Goldstuck explains: "Slightly more advanced uses at present would be using social media for voter education and keeping voters updated on polling station locations and wait times. The same should be done via an interactive Web site and an app.

"The IEC has gone on record with its intentions to harness advances in appropriate technology, so we can expect significant shifts over the next two general elections."

Sabelo Dlamini, senior research and consulting manager at IDC, points out the IEC has improved in recent years in the use of technology, but there is still room for improvement.

"As the demography of the voting population becomes younger, it is imperative to reduce time taken to cast a vote as low as possible to drive increased turnout. A strategic approach to achieving limited time spent during the voting process is swift voter verification at voting stations.

"Furthermore, after voting is completed, technology through optical scanning machines can also be leveraged as an extra control layer to mitigate human errors in vote calculations."

Dlamini recognises three areas where the IEC can use technology to create a digital experience for the electorate.

"Firstly, smart technology can be deployed during the pre-election phase for voter registration to expedite and ensure accurate electorate data; eg, biometric information, etc.

"Secondly, during elections, advanced IT systems can be deployed to ease voter verification; therefore, significantly reducing time spent to vote. Again, real-time electronic systems synchronised to a central database must be deployed.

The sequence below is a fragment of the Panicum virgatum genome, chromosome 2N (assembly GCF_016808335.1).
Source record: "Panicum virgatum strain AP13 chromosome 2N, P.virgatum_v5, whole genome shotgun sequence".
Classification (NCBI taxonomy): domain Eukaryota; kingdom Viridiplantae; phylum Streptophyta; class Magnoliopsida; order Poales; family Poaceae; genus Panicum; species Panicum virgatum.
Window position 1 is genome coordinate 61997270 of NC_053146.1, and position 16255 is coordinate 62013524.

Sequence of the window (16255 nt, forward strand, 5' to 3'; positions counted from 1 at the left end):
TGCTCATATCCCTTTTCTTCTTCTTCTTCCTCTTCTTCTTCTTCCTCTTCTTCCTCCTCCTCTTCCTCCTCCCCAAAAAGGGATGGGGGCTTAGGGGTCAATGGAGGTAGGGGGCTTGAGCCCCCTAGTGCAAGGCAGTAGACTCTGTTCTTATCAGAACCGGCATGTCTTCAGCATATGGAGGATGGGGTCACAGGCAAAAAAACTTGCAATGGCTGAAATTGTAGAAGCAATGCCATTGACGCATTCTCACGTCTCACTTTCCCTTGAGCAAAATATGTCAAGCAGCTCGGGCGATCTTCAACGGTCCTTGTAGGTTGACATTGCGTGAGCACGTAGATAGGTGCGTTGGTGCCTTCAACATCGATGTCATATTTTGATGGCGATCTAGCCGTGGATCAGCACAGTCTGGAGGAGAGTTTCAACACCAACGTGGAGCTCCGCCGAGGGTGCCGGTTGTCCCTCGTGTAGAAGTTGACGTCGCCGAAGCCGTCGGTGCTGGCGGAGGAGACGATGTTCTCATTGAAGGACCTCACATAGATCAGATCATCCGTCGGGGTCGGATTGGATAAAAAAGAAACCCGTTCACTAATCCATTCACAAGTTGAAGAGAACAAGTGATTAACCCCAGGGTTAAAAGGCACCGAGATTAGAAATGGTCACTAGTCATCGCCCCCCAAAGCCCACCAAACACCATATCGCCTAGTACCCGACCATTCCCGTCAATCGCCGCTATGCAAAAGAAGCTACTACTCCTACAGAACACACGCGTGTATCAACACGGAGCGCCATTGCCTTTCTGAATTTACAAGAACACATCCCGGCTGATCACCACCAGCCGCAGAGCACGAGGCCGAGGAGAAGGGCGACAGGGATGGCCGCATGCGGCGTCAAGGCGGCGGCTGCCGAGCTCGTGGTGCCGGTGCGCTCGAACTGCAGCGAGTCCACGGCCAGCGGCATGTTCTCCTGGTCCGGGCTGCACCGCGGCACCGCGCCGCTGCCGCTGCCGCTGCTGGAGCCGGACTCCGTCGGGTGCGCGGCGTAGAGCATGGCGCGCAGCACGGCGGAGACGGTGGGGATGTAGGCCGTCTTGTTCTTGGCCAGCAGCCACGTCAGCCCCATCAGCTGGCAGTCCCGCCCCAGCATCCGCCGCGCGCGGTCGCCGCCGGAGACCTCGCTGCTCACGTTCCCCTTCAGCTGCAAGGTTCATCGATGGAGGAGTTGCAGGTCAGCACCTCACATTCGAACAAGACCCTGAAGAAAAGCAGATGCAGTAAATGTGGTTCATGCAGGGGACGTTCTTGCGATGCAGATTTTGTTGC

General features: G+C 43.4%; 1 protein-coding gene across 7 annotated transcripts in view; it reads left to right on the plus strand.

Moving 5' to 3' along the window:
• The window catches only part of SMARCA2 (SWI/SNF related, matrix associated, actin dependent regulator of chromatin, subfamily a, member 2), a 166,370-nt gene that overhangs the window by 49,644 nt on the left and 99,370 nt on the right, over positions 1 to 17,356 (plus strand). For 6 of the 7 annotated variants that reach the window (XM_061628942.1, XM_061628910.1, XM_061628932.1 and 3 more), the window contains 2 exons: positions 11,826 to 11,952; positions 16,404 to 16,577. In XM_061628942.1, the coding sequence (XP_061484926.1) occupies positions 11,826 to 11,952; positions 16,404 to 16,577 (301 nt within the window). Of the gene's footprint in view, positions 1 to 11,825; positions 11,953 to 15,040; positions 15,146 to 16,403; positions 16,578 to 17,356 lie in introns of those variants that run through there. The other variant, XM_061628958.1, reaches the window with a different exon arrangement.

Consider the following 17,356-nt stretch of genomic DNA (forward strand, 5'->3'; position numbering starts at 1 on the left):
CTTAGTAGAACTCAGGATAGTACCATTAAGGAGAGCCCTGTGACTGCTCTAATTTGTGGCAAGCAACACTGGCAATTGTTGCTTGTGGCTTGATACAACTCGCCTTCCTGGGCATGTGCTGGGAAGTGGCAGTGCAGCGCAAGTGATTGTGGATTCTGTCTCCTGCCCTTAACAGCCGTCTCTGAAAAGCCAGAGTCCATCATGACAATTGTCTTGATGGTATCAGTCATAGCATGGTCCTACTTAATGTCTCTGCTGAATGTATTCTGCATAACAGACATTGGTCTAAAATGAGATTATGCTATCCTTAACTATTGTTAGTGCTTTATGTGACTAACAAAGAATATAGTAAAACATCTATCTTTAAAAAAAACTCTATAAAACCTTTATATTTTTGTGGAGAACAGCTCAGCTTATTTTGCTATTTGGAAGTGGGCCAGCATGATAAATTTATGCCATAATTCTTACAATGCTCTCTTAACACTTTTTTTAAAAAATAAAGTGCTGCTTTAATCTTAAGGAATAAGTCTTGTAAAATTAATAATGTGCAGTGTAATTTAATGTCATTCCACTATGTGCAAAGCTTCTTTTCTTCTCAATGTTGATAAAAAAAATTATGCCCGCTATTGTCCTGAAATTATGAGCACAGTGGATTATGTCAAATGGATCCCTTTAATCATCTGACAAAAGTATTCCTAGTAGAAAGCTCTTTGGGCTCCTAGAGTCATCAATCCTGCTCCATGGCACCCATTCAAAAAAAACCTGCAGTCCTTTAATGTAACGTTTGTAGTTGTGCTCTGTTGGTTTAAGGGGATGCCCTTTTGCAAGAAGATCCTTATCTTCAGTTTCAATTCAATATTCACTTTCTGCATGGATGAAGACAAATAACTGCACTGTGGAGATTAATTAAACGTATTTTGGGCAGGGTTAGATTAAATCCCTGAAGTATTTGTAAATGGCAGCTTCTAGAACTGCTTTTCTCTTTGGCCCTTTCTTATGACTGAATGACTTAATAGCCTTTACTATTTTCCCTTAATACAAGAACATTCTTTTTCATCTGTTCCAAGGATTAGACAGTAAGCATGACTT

"Lastly, the use of data analytics and intelligent systems can be leveraged to enhance post-election audits and verifications."

Arthur Goldstuck, head of World Wide Worx.
Arthur Goldstuck, head of World Wide Worx.

Keeping the lights on

As power utility Eskom has escalated rolling blackouts in the past two months, the impact of being in the dark has been felt by businesses and households across the country.

Commenting on the likelihood of load-shedding during the elections, Maphanga says the IEC has generators and UPS battery backup systems for its data centre, national office and the provincial results centres.

"Our national office has a UPS and generator. If power goes, the UPS will carry the load for a very short time and then the generator will kick in, generally within three seconds.

"This infrastructure has been in operation since 2010; even in the old building we had installed generators. On average, our data centre will never go down because of electrical power failure. We have replicated that architecture to the provincial result centres, including the national result centres.

"At the local level, it varies from office to office. Some of the local offices are hosted in buildings that have similar infrastructure but the majority do not. In that case, the plan, if it comes to push, is that on the evening or morning when they are capturing and the electricity goes out - if it cannot be fixed in a short time - they can move and capture from the nearest office or move to the provincial office and capture from there."

Maphanga points out the cost of providing generators and UPSes for every office has been fairly high and the IEC has not managed to afford it over the years, but the core data centre at national office and most of the provincial offices are covered.

The IDC's Dlamini says data centre and connectivity infrastructure should be prioritised. "The requirement for seamless and swift integration of data from various registration and voting stations cannot be over-emphasised. Therefore, limited latency on connectivity networks should be prioritised, along with secured and robust storage infrastructure."